I have been using the Kindle app on a tablet pc and a Smartphone for some time now and I really like the convenience and the FREE BOOKS!! I read a lot so have saved quite a bit of money. But the drawbacks with these devices are the battery life and the fact that they are impossible to read outdoors due to lack of contrast and glare on the screen.
So I took the plunge and decided to get a Kindle, but which to choose? The new Kindle Fire looks great but it is just another tablet so I assume the same issues of screen contrast and glare will still be a problem. I was initially very tempted by the Kindle Touch but is it really worth the extra £40? All I want is to be able to read books on the Kindle, everything else I can do on my Smartphone or tablet. So I went for the basic Kindle. Then more confusion as there seem to be two models on sale at Amazon for £69, a grey one and a black one. After a bit of research I found that the black one is the 2012 model (version 5), pretty much the same as the grey model but apparently has better contrast and faster page turn, so that is what I bought.
It is nicely made and well built, easy to set up (as long as you know your wifi password!) and easy to read in reasonable lighting. In sunlight the background appears almost as white as paper, indoors it is a bit grey but no problem for me. The only trouble I had at first was getting used to the 5 way controller button, after a year of using a Kindle app on a tablet I kept wanting to touch the screen! Maybe the Kindle Touch would have been more intuitive for me, but I got used to it and you don't use the controller an awful lot anyway.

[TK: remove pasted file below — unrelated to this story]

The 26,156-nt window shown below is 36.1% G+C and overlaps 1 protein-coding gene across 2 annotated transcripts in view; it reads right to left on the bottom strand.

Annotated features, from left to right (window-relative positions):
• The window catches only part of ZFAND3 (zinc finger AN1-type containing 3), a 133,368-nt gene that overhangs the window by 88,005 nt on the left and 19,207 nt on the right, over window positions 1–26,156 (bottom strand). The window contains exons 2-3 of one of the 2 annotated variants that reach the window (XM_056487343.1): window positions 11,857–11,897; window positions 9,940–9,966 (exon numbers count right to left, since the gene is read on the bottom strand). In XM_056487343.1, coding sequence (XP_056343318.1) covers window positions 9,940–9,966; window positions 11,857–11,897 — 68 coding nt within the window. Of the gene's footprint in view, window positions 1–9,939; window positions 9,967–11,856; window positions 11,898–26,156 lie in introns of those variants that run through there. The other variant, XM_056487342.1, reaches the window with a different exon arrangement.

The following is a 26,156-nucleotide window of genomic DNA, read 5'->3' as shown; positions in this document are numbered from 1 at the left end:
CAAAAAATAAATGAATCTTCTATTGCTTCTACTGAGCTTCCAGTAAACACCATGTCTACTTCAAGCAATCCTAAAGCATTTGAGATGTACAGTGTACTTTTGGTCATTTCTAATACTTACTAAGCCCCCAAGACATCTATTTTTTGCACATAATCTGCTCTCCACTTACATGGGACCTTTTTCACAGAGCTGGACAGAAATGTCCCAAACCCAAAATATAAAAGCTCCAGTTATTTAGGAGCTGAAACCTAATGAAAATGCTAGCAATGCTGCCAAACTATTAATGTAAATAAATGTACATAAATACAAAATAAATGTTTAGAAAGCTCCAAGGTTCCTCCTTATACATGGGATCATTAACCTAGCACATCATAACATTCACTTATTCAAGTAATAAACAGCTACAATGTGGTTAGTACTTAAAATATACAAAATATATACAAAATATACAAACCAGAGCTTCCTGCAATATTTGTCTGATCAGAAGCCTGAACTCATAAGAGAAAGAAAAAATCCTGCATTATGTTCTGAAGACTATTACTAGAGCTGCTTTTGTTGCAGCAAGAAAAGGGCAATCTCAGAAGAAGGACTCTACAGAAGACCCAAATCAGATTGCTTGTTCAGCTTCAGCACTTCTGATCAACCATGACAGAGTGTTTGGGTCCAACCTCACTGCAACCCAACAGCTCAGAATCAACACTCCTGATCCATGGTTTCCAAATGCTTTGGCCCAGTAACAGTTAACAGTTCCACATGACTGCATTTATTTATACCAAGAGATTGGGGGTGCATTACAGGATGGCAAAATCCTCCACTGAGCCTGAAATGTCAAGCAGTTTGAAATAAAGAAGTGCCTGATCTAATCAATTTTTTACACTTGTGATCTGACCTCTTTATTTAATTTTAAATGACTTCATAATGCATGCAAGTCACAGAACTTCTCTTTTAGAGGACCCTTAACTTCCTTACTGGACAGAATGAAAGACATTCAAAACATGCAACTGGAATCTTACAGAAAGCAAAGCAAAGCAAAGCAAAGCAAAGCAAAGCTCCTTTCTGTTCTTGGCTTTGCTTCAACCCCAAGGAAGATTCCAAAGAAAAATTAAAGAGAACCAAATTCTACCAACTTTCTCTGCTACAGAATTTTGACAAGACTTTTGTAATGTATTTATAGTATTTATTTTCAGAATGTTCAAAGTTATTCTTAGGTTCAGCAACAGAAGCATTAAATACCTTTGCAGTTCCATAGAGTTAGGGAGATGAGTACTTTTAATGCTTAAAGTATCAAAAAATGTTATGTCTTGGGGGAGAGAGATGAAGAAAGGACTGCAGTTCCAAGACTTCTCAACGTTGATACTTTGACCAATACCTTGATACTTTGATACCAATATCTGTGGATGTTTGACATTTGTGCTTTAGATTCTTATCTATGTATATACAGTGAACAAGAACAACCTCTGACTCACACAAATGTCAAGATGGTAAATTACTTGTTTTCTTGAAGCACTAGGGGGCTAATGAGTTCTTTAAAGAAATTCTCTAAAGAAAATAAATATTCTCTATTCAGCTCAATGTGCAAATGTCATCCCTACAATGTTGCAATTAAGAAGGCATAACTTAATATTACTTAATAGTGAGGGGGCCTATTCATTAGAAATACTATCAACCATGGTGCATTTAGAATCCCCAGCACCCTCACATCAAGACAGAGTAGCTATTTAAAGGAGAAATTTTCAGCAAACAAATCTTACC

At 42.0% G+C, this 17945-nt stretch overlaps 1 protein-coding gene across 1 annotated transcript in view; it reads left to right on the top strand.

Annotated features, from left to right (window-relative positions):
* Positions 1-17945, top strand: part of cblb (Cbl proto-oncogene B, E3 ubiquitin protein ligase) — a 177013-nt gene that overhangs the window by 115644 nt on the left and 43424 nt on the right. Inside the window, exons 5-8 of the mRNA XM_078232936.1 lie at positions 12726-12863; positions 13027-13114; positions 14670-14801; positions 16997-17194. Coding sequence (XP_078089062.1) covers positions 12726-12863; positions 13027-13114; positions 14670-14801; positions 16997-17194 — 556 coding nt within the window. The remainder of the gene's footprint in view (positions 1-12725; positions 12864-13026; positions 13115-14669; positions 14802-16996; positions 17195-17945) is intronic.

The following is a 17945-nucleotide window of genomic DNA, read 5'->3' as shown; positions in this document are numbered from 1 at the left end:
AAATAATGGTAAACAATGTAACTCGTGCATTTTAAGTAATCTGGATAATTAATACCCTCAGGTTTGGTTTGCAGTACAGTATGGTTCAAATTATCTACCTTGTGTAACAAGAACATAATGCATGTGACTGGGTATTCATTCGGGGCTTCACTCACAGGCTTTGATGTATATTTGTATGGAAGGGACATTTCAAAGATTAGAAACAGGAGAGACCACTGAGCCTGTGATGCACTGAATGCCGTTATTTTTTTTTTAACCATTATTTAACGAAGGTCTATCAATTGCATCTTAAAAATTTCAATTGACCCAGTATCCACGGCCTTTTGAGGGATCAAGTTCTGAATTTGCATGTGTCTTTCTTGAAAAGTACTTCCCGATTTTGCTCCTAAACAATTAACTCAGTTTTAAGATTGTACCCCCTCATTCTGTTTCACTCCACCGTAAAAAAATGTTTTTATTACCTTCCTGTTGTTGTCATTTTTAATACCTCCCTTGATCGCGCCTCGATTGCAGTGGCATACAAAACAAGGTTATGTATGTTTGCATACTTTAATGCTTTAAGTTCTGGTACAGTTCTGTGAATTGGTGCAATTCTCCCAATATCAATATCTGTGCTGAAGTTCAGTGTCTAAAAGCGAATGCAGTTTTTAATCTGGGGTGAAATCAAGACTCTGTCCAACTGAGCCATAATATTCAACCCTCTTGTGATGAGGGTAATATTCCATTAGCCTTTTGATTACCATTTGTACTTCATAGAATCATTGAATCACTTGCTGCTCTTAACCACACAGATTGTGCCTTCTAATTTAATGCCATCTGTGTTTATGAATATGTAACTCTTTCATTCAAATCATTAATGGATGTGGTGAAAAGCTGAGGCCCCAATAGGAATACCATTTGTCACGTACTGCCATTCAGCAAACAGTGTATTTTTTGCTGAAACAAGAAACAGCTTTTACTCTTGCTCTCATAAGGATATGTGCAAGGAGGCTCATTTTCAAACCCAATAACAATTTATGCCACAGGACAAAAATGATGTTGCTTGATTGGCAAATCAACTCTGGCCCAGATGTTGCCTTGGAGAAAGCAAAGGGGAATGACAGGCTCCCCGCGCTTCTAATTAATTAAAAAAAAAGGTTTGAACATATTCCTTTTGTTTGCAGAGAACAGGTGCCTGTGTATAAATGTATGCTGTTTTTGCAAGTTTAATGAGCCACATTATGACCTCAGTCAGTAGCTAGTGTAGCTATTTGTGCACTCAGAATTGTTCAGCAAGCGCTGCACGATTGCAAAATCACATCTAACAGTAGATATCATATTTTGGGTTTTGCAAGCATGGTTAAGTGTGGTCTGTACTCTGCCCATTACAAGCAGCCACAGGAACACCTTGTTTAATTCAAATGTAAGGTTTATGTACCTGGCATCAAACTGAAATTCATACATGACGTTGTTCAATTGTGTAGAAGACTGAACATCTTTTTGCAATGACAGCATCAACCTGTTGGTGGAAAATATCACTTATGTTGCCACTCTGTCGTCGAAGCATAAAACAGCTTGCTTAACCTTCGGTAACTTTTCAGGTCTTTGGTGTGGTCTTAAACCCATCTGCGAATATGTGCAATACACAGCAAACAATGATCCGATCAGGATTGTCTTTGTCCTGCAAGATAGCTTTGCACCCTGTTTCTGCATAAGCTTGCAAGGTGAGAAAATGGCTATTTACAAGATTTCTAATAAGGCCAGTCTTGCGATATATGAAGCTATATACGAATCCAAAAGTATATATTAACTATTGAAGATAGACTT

I still have a lot of friends and relatives who say there is nothing like holding a 'real' book in your hands, and nothing I say seems to convince them otherwise. Personally I find an e-book superior to a paper book in almost every way and I am reading a LOT more since getting Kindle, which has to be a good thing. 1. It has saved me money (I have over 40 free classics on my Kindle which in paperback version would have cost over £200). As an example, Les Miserables unabridged is a free Kindle download, to buy from Amazon in paperback costs £11.20. 2. It has given me access to the books of my childhood which I would not otherwise have bothered to buy in a shop. I had forgotten what a nice story 'Heidi' is!! 3. I no longer have to bother with grubby library books and all the bits of crumbs, dandruff etc which fall out from between the pages when reading in bed! :-( 4. It doesn't make my arms ache! I'm also currently reading 'the Wainwright letters', a hardback book, 400-odd pages (not available on Kindle) and its flippin' heavy!
The only thing I miss about 'real' books is the ability to jump around previously read bits if you need to refresh your memory about something, but you can always bookmark them anyway. And I suppose it is no big deal if you forget your £5 paperback and leave it on the sunlounger or the train etc.